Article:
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Catheter-based ultrasound technology lower resistant hypertension, SOUND ITV study shows

Wednesday, 15 Aug 2012 11:36
Vivek Reddy
Vivek Reddy

On 14 August, Sound Interventions released three-month data from the company’s first-in-human clinical study (SOUND-ITV) to treat resistant hypertension through the use of catheter-based ultrasound.  

In addition to office-based blood pressure measurements, patients in the study underwent 24-hour ambulatory blood pressure monitoring prior to the ultrasonic renal denervation procedure, and subsequently three months after the procedure. The office-based blood pressure measurement results showed an average decrease of -25.6/-12.5 mm Hg. Consistent with these results the 24-hour mean blood pressure decreased by -23.1/-11.9 mm Hg.

Patients were treated at Holmolka Hospital in Prague, Czech Republic. Patients enrolled in the study were selected based on a history of hypertension which could not be controlled with medical therapy. The SOUND-ITV study was designed to evaluate the safety and effectiveness of the company’s volumetric dosimetry-controlled application of unfocused ultrasound (patents pending).

“These results demonstrate the ability of Sound Interventions’ ultrasound technology to significantly lower blood pressure in patients whose blood pressure was unable to be controlled by conventional pharmaceutical therapy,” said Petr Neuzil, chairman, Department of Cardiology of Holmolka Hospital.

Vivek Reddy, Mt Sinai Medical Center in New York City who collaborated with Neuzil and who is an advisor to Sound Interventions, commented: “The use of 24-hour monitoring to assess results of renal denervation procedures is a more accurate measurement of effectiveness than office-based blood pressure. The favorable results seen on the ambulatory blood pressure monitoring fortify our confidence in the efficacy of this technology.”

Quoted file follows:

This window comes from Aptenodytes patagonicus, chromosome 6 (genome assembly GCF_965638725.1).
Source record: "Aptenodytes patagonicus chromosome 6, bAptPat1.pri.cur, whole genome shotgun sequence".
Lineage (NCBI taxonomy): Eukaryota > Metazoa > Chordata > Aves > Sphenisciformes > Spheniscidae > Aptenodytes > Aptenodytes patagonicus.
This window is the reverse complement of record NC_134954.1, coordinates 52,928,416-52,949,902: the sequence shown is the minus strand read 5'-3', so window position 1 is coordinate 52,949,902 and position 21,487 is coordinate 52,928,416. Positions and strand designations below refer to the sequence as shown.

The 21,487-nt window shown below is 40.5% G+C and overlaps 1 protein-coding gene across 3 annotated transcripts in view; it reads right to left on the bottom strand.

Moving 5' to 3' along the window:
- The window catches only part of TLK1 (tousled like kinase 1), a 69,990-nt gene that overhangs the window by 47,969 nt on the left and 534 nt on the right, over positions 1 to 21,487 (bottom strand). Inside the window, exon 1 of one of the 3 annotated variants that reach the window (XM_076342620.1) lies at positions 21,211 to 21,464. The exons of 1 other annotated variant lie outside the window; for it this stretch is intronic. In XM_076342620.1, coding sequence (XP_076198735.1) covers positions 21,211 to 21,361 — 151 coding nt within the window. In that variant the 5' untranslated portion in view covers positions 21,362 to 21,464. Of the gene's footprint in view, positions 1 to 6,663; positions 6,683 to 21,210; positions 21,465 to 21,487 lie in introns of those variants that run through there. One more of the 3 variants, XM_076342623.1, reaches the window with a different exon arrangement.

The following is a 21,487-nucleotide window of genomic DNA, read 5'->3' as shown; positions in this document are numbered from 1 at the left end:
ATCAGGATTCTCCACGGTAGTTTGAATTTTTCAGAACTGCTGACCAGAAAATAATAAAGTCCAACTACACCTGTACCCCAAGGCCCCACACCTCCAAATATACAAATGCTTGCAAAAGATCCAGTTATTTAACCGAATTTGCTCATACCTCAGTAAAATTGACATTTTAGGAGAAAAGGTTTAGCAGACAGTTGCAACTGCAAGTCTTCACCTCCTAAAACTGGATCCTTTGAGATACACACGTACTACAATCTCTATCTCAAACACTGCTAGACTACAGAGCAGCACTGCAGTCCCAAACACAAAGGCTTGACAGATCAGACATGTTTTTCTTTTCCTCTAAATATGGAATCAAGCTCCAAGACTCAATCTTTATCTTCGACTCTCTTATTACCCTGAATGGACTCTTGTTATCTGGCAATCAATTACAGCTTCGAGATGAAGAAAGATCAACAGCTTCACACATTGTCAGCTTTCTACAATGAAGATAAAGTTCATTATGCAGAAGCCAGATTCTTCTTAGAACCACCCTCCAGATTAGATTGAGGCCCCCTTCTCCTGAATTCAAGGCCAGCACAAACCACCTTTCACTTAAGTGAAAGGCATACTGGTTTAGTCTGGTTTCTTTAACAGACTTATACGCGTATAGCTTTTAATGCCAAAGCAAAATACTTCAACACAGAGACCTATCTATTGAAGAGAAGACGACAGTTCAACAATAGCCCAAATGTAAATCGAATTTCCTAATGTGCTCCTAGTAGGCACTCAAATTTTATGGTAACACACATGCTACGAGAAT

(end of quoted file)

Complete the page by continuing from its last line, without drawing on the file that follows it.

“These results, demonstrate the efficacy of Sound Interventions ultrasound dosimetry-controlled approach to renal denervation. Prior to initiation of the SOUND-ITV study, the company performed extensive in-vitro and in-vivo testing in order to perfect the ultrasound dosimetry. The pre-clinical testing has demonstrated that the Sound Interventions technology is unique in its ability to ablate the target nerve fibers while sparing the arterial wall,” said David Smith, president and CEO of Sound Interventions. “The success of the acute procedures in the SOUND-ITV study, along with these very strong clinical results validate this research and indicate that we are well on the way to developing the state-of-the-art renal denervation technology.”

Results of the SOUND-ITV study will be presented at the upcoming TCT 2012 Conference (Miami, USA, 22–26 October 2012).

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